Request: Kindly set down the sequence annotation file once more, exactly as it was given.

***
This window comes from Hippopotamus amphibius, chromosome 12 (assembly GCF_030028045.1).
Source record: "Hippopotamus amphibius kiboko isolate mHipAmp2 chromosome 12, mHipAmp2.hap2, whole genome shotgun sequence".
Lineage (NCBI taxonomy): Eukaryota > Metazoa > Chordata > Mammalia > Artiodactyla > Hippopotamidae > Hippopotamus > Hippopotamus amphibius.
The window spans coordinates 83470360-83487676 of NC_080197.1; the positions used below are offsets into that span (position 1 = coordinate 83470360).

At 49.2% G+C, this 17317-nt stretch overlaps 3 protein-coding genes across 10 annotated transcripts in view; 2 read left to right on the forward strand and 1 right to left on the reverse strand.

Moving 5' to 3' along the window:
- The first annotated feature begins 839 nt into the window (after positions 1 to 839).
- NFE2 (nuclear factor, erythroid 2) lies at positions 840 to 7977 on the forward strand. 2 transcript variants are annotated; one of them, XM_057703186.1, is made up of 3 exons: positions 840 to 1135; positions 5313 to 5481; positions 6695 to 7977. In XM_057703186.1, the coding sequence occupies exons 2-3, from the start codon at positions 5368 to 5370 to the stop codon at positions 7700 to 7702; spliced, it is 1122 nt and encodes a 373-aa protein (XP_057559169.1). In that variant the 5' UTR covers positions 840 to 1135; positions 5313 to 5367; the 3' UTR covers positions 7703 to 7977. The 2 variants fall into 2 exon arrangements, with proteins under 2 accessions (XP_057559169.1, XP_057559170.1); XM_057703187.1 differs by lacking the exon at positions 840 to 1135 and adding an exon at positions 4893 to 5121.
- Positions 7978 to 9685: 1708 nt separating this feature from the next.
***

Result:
This window comes from Hippopotamus amphibius, chromosome 12 (assembly GCF_030028045.1).
Source record: "Hippopotamus amphibius kiboko isolate mHipAmp2 chromosome 12, mHipAmp2.hap2, whole genome shotgun sequence".
Lineage (NCBI taxonomy): Eukaryota > Metazoa > Chordata > Mammalia > Artiodactyla > Hippopotamidae > Hippopotamus > Hippopotamus amphibius.
The window spans coordinates 83470360-83487676 of NC_080197.1; the positions used below are offsets into that span (position 1 = coordinate 83470360).

At 49.2% G+C, this 17317-nt stretch overlaps 3 protein-coding genes across 10 annotated transcripts in view; 2 read left to right on the forward strand and 1 right to left on the reverse strand.

Moving 5' to 3' along the window:
- The first annotated feature begins 839 nt into the window (after positions 1 to 839).
- NFE2 (nuclear factor, erythroid 2) lies at positions 840 to 7977 on the forward strand. 2 transcript variants are annotated; one of them, XM_057703186.1, is made up of 3 exons: positions 840 to 1135; positions 5313 to 5481; positions 6695 to 7977. In XM_057703186.1, the coding sequence occupies exons 2-3, from the start codon at positions 5368 to 5370 to the stop codon at positions 7700 to 7702; spliced, it is 1122 nt and encodes a 373-aa protein (XP_057559169.1). In that variant the 5' UTR covers positions 840 to 1135; positions 5313 to 5367; the 3' UTR covers positions 7703 to 7977. The 2 variants fall into 2 exon arrangements, with proteins under 2 accessions (XP_057559169.1, XP_057559170.1); XM_057703187.1 differs by lacking the exon at positions 840 to 1135 and adding an exon at positions 4893 to 5121.
- Positions 7978 to 9685: 1708 nt separating this feature from the next.